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This is my attempt to define UNAN for non-integer values of the base and iterator. (I'm not going to try with numbers inside the brackets.)

I was partly inspired by PsiCubed's letter notation, which some of the definitions I used are based on.

note: a[#]b is always increasing only for a > 2. For a <= 2, there will be odd behaviors sometimes, as explained below.

Basic arrays

In normal UNAN, the three main rules are:

  • a[0]b = a*b
  • a[n]1 = a
  • a[n+1]b+1 = a[n]a[n+1]b

Generalizing them to nonintegers is easy. NOte that I explicitly state that a[1]b = a^b, rather than it following the standard rules - this is just to preserve the standard definition of continuous exponentiation, whereas if we did it the other wy, we'd get 10[1]1.5 = 10[0]1[1]0.5 = 10[0]10[0]0.5 = 50, which I'd rather not have.

  • a[0]b = a*b, a[1]b = a^b
  • a[n]b = a[1]b for 0 < x <= 1
  • a[n+1]b+1 = a[n]a[n+1]b for b > 1

Note: The function a[n]b only increases without bound for x > e1/e. For smaller values of a, the tetration is generally known to either converge or alternate between 0 and 1. I haven't looked into what happens for pentation and higher, but I'm fairly sure for a > 1 it will still be an increasing function, just converging to one number.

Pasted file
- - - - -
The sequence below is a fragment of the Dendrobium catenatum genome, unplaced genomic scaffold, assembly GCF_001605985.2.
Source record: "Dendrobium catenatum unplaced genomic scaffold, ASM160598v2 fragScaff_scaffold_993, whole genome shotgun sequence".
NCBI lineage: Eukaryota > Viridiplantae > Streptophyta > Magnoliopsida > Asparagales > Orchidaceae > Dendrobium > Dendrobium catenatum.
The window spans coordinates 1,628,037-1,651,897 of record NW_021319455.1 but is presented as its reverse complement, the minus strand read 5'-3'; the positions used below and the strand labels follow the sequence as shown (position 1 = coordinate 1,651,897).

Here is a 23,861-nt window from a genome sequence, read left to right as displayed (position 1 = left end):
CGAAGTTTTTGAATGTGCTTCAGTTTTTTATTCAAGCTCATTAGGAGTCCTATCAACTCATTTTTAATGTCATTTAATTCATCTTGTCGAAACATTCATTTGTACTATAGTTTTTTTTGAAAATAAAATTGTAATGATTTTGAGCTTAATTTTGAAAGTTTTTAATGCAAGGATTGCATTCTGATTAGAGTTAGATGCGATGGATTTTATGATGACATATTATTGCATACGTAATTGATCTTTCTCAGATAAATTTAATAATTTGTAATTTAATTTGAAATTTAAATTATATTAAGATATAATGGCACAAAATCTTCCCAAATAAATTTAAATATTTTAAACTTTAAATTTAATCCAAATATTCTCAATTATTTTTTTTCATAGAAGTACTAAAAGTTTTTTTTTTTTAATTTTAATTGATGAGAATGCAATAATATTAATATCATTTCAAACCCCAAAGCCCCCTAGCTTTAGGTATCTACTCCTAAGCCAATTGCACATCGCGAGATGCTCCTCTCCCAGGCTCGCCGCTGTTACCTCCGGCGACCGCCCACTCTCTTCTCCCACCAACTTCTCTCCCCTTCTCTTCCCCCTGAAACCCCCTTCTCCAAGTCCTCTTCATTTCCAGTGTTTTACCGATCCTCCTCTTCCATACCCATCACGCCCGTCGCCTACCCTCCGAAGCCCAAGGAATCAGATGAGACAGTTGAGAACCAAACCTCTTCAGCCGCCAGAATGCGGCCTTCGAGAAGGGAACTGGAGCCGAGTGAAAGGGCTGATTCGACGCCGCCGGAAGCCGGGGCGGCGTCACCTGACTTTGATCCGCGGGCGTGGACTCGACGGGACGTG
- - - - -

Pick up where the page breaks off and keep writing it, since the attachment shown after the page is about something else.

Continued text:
Two-entry arrays

Two-entry arrays with the first entry in the brackets > 0 expand similar to the last rule above. Now, we just need to handle cases of type a[0,n]b.

  • a[0,n+1]b = a[1,n]ab for 0 < b <= 1
  • a[0,n+1]b = a[roundup(b),n](2*(a/2)frac(b)

Where roundup(x) is x rounded up to the nearest integer if it is not an integer already.

If that last expression looks compicated, here's what it does. first, it decrease the second entry by 1, as would be done in normal UNAN. The first entry is replaced by the iterator rounded up to the next integer. The very last expression is just a way to interpolate from 2 to the base, since a[m#]a = a[m+1#]2.

Note that for b <= 2, a[0,1]x (and similar things, behave oddly. For a = 2, we get 2[0,1]x = 4 for b >= 1, leading to 2[#]b becoming 4 for # stronger than 0,1 and b >= 1. For values of a < 2, the function a[0,1]b actually decreases after b = 1, since the iterator will decrease from 2 to a.

On another note, while, say, 10[1,1]1 = 10 on normal UNAN, it is equal to 10,000,000,000 on this version. This is just to make things more consistent for this version and avoid an odd jump that would otherwise result.

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